Saint-Martin Bookshop: from high fashion to art books

Stéphane Aisinber, the owner of a Brussels record store, has transformed a nearby former clothing boutique into a light-filled bookstore. Here, he explains the challenges (and pleasures) of bookselling.
Saint-Martin Brussels Bookshop 16x9 Hero
The owner

‘I'm from Brussels. I was born here, my family's here. And, for 25 years or so, I was working in e-commerce. In 2012, I quit that world to do the things I loved. I've always collected vinyl records, so I opened a record shop called Seymour Kassel Records. It sells only rare and original vinyl. But I discovered that, over time, I was also collecting books. The record shop was working so well, so I thought: why not open a bookshop? It was natural. But I wanted to find a special place. You can rent a space, put some shelves up and add some books, but it's hard to have a special feeling and atmosphere.’

The idea

‘In the summer of 2019, the famous Maison Martin Margiela shop in Brussels' Downtown Dansaert area closed. It was 50 meters from my record shop. I thought: this could be a fantastic bookshop. So I discussed it with the owner of the house; it took several months. Then came Covid. The owner said, “OK, if you're still interested, go for it, because I don't think I'll find anyone else!” He wasn't very optimistic about my business. I decided to refurbish it myself. And – honestly and humbly – I think it's now even better as a bookshop than a clothing shop. I opened it in October 2020; I sell art books, a mix of new and secondhand. And my idea is to also invite an artist to do something in the bookshop, every three or four months, that's totally free.’

The name

‘Of course, it's related to Martin Margiela. You know how it is when you're looking for a name... For two weeks you're not sleeping and you're brainstorming with your friends, your wife and your kids. I had several ideas, but in the end, I wanted to keep the link with Martin Margiela. I [came up with] “Saint-Martin” – it was funny; it's an homage to the house's previous owner. There are a lot of links with art: there's Saint Martin of Tours, there's the Canal Saint-Martin in Paris, and I discovered that Saint Martin's Day is the same as my birthday.’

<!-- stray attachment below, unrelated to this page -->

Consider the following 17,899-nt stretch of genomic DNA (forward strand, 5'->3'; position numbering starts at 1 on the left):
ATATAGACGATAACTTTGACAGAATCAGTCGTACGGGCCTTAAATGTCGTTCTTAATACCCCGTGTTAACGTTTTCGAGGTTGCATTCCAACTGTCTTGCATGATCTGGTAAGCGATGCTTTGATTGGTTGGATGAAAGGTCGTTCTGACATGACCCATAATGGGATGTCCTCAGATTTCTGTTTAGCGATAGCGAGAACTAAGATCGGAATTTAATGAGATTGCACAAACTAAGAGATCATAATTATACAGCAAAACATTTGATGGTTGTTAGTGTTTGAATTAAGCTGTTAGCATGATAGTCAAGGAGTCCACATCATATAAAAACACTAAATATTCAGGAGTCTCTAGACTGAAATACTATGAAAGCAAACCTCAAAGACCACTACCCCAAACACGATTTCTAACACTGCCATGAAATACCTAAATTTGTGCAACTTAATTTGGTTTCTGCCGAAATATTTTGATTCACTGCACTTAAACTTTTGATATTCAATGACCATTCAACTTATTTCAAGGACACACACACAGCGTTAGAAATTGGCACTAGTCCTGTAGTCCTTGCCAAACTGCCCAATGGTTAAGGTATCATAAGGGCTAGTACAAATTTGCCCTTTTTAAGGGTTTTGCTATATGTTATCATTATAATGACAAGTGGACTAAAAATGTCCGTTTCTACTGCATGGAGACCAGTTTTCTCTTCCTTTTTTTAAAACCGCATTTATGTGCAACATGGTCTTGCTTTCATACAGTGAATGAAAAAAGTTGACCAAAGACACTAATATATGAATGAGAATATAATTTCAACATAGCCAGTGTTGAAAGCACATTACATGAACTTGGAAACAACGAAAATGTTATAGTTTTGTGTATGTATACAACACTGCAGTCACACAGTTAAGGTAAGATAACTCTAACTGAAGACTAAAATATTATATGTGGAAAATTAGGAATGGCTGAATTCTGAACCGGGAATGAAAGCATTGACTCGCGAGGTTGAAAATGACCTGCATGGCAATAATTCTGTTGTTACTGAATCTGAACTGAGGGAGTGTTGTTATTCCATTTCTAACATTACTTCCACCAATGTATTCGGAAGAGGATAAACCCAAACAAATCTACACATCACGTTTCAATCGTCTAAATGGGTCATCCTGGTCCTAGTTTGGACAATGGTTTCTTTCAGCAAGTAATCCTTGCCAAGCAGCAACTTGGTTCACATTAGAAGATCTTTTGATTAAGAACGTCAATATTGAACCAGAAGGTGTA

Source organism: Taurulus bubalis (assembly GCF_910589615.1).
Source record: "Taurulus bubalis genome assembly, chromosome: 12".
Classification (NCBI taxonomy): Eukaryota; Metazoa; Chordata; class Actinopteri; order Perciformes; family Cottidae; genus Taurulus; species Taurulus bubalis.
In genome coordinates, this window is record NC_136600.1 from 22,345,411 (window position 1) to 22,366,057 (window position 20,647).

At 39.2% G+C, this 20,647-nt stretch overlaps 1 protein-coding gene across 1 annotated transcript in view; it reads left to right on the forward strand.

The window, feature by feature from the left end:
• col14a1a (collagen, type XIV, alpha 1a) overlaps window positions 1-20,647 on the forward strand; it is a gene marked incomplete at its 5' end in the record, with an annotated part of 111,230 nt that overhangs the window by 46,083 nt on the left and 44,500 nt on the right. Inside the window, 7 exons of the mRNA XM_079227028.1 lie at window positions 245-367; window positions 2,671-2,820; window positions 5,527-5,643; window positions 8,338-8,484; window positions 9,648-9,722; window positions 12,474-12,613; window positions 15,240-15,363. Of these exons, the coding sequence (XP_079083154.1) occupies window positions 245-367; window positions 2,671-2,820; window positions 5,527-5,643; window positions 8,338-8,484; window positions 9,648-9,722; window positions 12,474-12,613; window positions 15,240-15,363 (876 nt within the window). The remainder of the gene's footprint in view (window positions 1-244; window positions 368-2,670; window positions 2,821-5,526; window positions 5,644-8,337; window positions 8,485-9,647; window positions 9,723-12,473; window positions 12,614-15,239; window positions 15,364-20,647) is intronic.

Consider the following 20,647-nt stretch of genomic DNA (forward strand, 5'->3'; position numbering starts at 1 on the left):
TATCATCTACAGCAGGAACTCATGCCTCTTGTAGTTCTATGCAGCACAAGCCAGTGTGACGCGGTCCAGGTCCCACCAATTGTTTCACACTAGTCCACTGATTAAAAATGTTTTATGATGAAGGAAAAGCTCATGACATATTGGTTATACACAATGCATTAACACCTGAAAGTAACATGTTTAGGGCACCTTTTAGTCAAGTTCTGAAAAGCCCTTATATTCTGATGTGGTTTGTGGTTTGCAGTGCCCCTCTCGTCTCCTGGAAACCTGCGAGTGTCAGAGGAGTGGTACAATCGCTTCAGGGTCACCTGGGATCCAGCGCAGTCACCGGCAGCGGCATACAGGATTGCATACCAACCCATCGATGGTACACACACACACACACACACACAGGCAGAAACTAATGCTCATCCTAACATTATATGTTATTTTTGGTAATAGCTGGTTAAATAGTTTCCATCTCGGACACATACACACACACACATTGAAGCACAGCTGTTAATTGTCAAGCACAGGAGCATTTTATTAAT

The inventory

‘A big part of secondhand and art bookshops is that if you buy well, you'll sell well. The most difficult thing is to get the goods: the nice books, the rare books. That's where my focus is – finding merchandise to put on the shelves. There are two main art book distributors in the world and they have all the power. They say to the bookshop owners: “Take all my books, take everything you want, pay in 60 days and what you don't sell just send back.” So all the bookshops have all the same books at the same time – I spent a lot of time in bookshops when traveling, and it's the same everywhere. The only difference between a bookshop in London, in the US and in Brussels is the tote bag! Bookshops say, “OK, I'll take everything. I won't take any risk.” So everything is going flat and it's not very interesting. I work directly with editors and publishers, not with distributors, and I'll make a selection that's totally subjective. It's a risk because people enter the shop and ask me, “Do you have a book about Picasso?” And, no, I'm not selling books about Picasso. He's a great artist and I love Picasso, but there's no added value for me to sell a book about Picasso. There are millions of books [about him].’

The website

‘Online sales is just part of the business now. If you're not online, you're missing something. Even if people don't buy online, they'll see what you have. The website is like 30% of my turnover today. It's often frustrating because you're selling a nice thing to someone you've never met. But that's just the world now.’

The neighborhood

‘The local area is called Downtown Dansaert. It's near the canal. It's multicultural, with a lot of people coming from abroad. In Brussels we have two languages, French and Flemish, but this is one of the areas where people speak both. It's also really interesting being in this neighborhood, as it's rare in Brussels: here, less wealthy people go to the same coffee shops as rich people – there are few social barriers between people. I think it's because it's a creative area. For years, Downtown Dansaert has been an area for fashion, designers, galleries and creative people. We have a lot of artists; there's a special atmosphere. And of course, for retail, it's cool because we have all the independent creators.’

The support

‘When I opened during Covid, some told me: “You're crazy, it's not the time to do a business now, to start an adventure, to take a risk.” But I did it and I received so much help from people who I couldn't normally reach. I contacted people who normally wouldn't talk to me, as I'm too small and just a beginner in this business. But they were so optimistic, so encouraging, so supportive. Big stars, curators, artists, galleries – they were all super enthusiastic. It's totally incredible. So, it's been a super start. A super launch.’

This article was first published in Courier issue 43, October/November 2021. To purchase the issue or become a subscriber, head to our webshop.

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